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An UberEats courier picks up a delivery order last winter in Toronto.

Nathan Denette/The Canadian Press

Peel Region joined the scores of small businesses pushing back against Ontario’s new lockdown restrictions for the sector Thursday, as the province made one move to help restaurants by capping the fees that app companies can charge for delivery services.

Associate Small Business Minister Prabmeet Sarkaria said the province will limit the fees that apps such as UberEats, DoorDash and SkipTheDishes charge to restaurants in locked-down communities to a total of 20 per cent of the order price, while threatening fines of up to $10-million for violations.

The announcement came nearly a week after Ontario declared Toronto, Mississauga, Brampton and Caledon would return to the highest level of pandemic restrictions. All retailers, except for stores selling “essential” goods such as grocers and hardware stores, can rely only on curbside pickup and delivery for sales, while restaurants must do the same – even if they’ve set up spacious, heated patios.

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Small businesses in the region, one of the country’s most heavily populated, have since pushed back against these restrictions. Such an approach threatens their already-diminished revenues, they say, while lining the coffers of megaretailers such as and Wal-Mart, and delivery services such as UberEats that have recently charged commissions as high as 30 per cent.

The announcement came as Mississauga Mayor Bonnie Crombie tried to convince councillors in Peel Region – which includes Brampton and Caledon – to force big-box stores that sell groceries and essential goods to cordon off anything that is non-essential. This approach is already in use by Manitoba.

Though council instead decided that such a request was impractical, Ms. Crombie said in an interview that Peel would instead focus its efforts on asking the province to find a way to let small retailers reopen. “Some are using their life’s savings to stay afloat, and many will not reopen their doors,” she said. “There’s a fundamental unfairness and inequity in the system.”

Premier Doug Ford did not address Peel’s request Thursday, but David Williams, Ontario’s Chief Medical Officer of Health, said that now was not the time to loosen restrictions on retailers in lockdown zones as Ontario’s infection rates appeared to be slowly decelerating.

In the days after Ontario saw broad pushback to its approach, Alberta and Nova Scotia enacted new restrictions that would allow most small retailers to remain open, provided stores reach no more than one quarter their total capacity.

At his news conference Thursday, Mr. Sarkaria declined to answer repeated questions from The Globe and Mail and other media about whether the province was considering such measures.

Instead, he said the province was taking advice from public-health officials – despite assertions by Auditor-General Bonnie Lysyk this week that his Progressive Conservative government had been pushing those officials to the sidelines.

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Without chastising individual delivery-app providers – which he said were consulted as the new legislation was drafted – Mr. Sarkaria acknowledged that their fees undercut restaurants’ bottom lines at a moment when many entrepreneurs need their services for survival. “For many of them, it’s their only way to keep the lights on,” he told reporters.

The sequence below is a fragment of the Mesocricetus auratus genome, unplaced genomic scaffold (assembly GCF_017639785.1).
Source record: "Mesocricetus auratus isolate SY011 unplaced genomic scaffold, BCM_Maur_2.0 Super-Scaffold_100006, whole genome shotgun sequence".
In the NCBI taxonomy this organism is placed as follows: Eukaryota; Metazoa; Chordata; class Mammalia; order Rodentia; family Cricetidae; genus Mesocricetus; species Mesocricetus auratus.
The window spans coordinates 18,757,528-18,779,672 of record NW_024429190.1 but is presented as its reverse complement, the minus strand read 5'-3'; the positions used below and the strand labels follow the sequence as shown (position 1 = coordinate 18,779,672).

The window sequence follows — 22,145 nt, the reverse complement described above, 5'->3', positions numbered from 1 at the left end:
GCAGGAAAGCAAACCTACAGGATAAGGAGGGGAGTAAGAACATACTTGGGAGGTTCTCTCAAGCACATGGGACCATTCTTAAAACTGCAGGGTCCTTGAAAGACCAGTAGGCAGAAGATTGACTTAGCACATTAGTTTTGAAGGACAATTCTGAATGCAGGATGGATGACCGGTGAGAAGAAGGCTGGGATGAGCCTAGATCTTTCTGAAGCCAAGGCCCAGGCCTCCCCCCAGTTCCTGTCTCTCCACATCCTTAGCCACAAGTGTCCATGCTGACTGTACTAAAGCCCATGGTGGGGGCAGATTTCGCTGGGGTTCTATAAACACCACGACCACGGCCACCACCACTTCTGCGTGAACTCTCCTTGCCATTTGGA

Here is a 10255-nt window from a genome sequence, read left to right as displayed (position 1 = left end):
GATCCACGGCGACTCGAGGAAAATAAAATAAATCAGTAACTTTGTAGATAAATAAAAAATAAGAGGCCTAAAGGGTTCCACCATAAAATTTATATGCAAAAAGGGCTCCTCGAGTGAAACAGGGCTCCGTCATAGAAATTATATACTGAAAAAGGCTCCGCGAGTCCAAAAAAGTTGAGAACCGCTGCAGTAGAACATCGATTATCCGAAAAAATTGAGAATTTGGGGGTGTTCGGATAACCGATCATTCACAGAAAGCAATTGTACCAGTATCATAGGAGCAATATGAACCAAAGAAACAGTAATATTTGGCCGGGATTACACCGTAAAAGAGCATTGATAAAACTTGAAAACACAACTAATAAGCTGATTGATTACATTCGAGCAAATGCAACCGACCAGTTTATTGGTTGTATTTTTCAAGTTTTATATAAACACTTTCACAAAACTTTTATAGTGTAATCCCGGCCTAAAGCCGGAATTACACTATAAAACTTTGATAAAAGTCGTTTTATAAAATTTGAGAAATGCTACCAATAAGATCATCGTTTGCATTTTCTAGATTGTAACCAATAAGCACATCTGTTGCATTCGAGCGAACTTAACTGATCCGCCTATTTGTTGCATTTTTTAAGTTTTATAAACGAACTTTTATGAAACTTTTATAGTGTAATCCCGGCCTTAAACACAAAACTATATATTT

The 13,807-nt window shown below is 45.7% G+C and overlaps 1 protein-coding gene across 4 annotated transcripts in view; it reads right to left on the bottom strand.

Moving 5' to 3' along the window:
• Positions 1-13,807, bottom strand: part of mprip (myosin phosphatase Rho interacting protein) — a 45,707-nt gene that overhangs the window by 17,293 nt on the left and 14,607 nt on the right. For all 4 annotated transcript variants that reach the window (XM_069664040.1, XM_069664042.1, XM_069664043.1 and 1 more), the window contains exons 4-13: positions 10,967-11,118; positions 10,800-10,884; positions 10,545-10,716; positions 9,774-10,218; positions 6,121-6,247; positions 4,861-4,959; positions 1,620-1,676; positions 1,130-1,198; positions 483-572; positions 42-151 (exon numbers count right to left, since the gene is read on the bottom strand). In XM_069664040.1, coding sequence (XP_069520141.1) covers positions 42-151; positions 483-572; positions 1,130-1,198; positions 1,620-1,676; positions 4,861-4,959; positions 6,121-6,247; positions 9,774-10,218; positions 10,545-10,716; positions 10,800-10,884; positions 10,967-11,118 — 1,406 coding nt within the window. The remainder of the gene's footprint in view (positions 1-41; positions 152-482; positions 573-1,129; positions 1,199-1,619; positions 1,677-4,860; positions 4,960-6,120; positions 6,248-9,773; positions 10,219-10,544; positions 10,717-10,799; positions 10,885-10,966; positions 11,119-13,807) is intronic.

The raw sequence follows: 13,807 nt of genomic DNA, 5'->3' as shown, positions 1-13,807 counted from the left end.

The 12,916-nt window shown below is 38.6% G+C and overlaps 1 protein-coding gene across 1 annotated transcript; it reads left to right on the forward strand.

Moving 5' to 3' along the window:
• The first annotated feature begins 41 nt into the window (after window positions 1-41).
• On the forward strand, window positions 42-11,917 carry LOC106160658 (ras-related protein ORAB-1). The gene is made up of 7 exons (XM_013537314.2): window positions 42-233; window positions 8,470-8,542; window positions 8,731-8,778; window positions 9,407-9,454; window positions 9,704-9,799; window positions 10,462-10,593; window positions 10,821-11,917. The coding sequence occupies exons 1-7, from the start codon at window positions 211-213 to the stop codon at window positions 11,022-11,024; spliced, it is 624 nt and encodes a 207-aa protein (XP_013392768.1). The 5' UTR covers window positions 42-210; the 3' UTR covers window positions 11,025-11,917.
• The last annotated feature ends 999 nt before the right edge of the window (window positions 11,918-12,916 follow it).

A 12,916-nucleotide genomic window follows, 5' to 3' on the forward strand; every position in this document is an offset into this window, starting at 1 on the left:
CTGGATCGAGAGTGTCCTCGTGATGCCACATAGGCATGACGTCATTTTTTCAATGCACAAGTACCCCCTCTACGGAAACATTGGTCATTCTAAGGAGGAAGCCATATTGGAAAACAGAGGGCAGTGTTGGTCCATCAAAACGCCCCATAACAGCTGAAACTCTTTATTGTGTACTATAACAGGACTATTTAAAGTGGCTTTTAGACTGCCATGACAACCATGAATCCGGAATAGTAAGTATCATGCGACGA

In legislation to be tabled Thursday, the Ontario government said such app providers must cap delivery fees at 15 per cent of sales, and the total of all fees charged by providers should top out at 20 per cent. Mr. Sarkaria warned that compensation for workers delivering the food – who have long fought for stronger rights in Ontario – could not be lowered just because of the new fee caps.

Both restaurateurs and couriers will be able to file complaints if a delivery service violates the new rules. When dine-in service resumes in locked-down areas, Mr. Sarkaria said, the fee cap would be lifted.

Jurisdictions across Canada have struggled to find a balance between public safety and measures to ensure the survival of small businesses, which form the backbone of communities and contribute nearly half the country’s economic output.

Mr. Sarkaria said SkipTheDishes, which was founded in Winnipeg but is now a division of Amsterdam’s Just Eat NV, was part of the consultations and voluntarily reduced its fees in Toronto and Peel.

In a statement Thursday, however, Kevin Edwards, the company’s chief executive officer, said “we are disappointed that they have decided to regulate private enterprise by enforcing a commission cap on food delivery services operating in the province.”

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The statement pointed to a number of other initiatives that SkipTheDishes has enacted to reduce costs for restaurant clients. Those include a 25-per-cent commission rebate for locked-down regions that “already” effectively lowers fees below 20 per cent for independent restaurants, and a zero-per-cent commission rate for new clients that join during lockdown.

Laura Miller, Uber Canada’s head of policy and communications, declined to comment on Ontario’s new restrictions directly, but said in an e-mail that it had supported local restaurants through various initiatives such as marketing campaigns and flexible fee structures. “We appreciate the opportunity to engage with the government on this issue,” she said. DoorDash Inc. similarly declined to comment directly on the fee restrictions.

With files from Jeff Gray and Oliver Moore

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